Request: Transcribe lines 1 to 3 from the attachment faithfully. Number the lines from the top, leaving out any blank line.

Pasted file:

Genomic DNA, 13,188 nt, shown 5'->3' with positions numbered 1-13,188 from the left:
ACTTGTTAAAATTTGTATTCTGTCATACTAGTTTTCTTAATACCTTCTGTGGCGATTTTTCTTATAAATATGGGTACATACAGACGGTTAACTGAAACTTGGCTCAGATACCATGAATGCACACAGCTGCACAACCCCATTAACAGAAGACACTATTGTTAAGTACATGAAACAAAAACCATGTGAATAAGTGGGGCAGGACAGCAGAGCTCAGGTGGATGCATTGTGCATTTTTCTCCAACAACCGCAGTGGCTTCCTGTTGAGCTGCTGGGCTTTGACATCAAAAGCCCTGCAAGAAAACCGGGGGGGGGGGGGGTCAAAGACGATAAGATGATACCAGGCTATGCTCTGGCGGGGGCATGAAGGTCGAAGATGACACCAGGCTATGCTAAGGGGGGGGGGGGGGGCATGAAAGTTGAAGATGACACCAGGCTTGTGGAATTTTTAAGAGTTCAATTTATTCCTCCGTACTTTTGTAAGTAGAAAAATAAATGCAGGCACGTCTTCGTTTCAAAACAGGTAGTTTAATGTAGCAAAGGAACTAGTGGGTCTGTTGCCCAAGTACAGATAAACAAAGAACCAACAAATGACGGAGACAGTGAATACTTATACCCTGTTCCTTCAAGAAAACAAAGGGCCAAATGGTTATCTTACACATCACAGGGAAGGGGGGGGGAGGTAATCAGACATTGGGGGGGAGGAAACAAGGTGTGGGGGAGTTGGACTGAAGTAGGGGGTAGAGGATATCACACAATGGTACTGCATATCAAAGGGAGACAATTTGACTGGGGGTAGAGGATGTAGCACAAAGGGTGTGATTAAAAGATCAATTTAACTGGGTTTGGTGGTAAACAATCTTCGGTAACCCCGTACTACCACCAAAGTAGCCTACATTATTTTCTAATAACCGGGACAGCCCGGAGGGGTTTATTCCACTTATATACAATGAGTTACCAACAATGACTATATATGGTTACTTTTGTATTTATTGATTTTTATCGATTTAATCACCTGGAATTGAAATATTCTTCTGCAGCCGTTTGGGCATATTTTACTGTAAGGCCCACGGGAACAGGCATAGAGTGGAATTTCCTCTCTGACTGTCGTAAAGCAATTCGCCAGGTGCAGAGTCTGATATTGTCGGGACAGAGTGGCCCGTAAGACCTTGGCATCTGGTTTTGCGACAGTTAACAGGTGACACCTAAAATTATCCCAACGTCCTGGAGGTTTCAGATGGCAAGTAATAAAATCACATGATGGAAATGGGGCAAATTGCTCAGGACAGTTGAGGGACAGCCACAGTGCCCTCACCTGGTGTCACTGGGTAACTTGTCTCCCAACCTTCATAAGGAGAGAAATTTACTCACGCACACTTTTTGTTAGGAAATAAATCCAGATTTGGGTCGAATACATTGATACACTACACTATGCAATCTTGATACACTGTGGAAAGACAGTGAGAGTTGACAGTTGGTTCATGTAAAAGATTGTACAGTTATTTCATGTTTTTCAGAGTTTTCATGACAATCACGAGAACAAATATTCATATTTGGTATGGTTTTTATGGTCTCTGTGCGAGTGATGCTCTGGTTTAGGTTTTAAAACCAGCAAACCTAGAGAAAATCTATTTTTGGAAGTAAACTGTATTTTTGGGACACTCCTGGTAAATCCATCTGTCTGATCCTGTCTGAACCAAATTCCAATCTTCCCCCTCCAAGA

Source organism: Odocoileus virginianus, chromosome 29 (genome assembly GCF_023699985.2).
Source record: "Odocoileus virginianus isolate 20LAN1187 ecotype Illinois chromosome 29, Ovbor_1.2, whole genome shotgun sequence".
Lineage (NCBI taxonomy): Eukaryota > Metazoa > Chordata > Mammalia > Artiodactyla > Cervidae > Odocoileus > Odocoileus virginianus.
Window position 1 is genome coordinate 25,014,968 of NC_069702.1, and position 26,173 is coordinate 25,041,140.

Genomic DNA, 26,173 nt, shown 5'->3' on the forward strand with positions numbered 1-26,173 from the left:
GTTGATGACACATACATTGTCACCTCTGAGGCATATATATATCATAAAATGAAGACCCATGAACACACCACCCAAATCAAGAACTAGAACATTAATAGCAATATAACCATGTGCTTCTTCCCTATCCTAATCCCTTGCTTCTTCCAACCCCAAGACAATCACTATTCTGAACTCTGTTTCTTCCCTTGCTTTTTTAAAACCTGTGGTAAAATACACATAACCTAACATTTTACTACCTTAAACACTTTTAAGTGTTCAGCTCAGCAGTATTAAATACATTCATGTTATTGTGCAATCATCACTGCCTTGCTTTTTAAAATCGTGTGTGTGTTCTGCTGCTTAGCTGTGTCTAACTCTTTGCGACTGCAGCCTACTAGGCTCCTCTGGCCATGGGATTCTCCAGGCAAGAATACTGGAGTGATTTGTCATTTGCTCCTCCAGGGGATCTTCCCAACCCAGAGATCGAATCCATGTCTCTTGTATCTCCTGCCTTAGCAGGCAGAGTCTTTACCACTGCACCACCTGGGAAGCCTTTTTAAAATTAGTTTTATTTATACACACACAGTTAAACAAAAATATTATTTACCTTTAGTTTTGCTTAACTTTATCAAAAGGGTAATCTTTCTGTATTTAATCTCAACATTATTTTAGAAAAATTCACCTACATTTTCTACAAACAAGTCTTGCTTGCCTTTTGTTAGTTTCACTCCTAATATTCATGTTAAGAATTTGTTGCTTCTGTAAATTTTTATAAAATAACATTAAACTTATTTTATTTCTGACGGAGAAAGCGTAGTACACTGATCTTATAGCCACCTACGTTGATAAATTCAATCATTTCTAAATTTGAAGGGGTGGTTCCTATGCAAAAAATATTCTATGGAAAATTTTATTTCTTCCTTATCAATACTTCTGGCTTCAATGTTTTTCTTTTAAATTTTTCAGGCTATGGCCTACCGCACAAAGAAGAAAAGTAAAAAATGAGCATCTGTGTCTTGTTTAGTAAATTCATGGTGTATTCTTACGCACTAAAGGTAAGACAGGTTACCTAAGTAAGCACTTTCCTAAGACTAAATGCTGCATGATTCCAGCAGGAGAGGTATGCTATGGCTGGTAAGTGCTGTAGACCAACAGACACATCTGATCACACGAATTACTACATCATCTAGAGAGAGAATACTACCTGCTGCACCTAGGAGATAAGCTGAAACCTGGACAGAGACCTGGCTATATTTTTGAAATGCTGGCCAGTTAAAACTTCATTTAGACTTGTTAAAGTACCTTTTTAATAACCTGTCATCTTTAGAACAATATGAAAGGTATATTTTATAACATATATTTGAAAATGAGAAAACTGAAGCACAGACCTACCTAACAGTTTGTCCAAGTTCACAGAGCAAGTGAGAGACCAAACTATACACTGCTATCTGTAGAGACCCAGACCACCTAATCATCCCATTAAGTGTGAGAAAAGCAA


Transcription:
Genomic DNA, 13,188 nt, shown 5'->3' with positions numbered 1-13,188 from the left:
ACTTGTTAAAATTTGTATTCTGTCATACTAGTTTTCTTAATACCTTCTGTGGCGATTTTTCTTATAAATATGGGTACATACAGACGGTTAACTGAAACTTGGCTCAGATACCATGAATGCACACAGCTGCACAACCCCATTAACAGAAGACACTATTGTTAAGTACATGAAACAAAAACCATGTGAATAAGTGGGGCAGGACAGCAGAGCTCAGGTGGATGCATTGTGCATTTTTCTCCAACAACCGCAGTGGCTTCCTGTTGAGCTGCTGGGCTTTGACATCAAAAGCCCTGCAAGAAAACCGGGGGGGGGGGGGGTCAAAGACGATAAGATGATACCAGGCTATGCTCTGGCGGGGGCATGAAGGTCGAAGATGACACCAGGCTATGCTAAGGGGGGGGGGGGGGGCATGAAAGTTGAAGATGACACCAGGCTTGTGGAATTTTTAAGAGTTCAATTTATTCCTCCGTACTTTTGTAAGTAGAAAAATAAATGCAGGCACGTCTTCGTTTCAAAACAGGTAGTTTAATGTAGCAAAGGAACTAGTGGGTCTGTTGCCCAAGTACAGATAAACAAAGAACCAACAAATGACGGAGACAGTGAATACTTATACCCTGTTCCTTCAAGAAAACAAAGGGCCAAATGGTTATCTTACACATCACAGGGAAGGGGGGGGGAGGTAATCAGACATTGGGGGGGAGGAAACAAGGTGTGGGGGAGTTGGACTGAAGTAGGGGGTAGAGGATATCACACAATGGTACTGCATATCAAAGGGAGACAATTTGACTGGGGGTAGAGGATGTAGCACAAAGGGTGTGATTAAAAGATCAATTTAACTGGGTTTGGTGGTAAACAATCTTCGGTAACCCCGTACTACCACCAAAGTAGCCTACATTATTTTCTAATAACCGGGACAGCCCGGAGGGGTTTATTCCACTTATATACAATGAGTTACCAACAATGACTATATATGGTTACTTTTGTATTTATTGATTTTTATCGATTTAATCACCTGGAATTGAAATATTCTTCTGCAGCCGTTTGGGCATATTTTACTGTAAGGCCCACGGGAACAGGCATAGAGTGGAATTTCCTCTCTGACTGTCGTAAAGCAATTCGCCAGGTGCAGAGTCTGATATTGTCGGGACAGAGTGGCCCGTAAGACCTTGGCATCTGGTTTTGCGACAGTTAACAGGTGACACCTAAAATTATCCCAACGTCCTGGAGGTTTCAGATGGCAAGTAATAAAATCACATGATGGAAATGGGGCAAATTGCTCAGGACAGTTGAGGGACAGCCACAGTGCCCTCACCTGGTGTCACTGGGTAACTTGTCTCCCAACCTTCATAAGGAGAGAAATTTACTCACGCACACTTTTTGTTAGGAAATAAATCCAGATTTGGGTCGAATACATTGATACACTACACTATGCAATCTTGATACACTGTGGAAAGACAGTGAGAGTTGACAGTTGGTTCATGTAAAAGATTGTACAGTTATTTCATGTTTTTCAGAGTTTTCATGACAATCACGAGAACAAATATTCATATTTGGTATGGTTTTTATGGTCTCTGTGCGAGTGATGCTCTGGTTTAGGTTTTAAAACCAGCAAACCTAGAGAAAATCTATTTTTGGAAGTAAACTGTATTTTTGGGACACTCCTGGTAAATCCATCTGTCTGATCCTGTCTGAACCAAATTCCAATCTTCCCCCTCCAAGA

Source organism: Odocoileus virginianus, chromosome 29 (genome assembly GCF_023699985.2).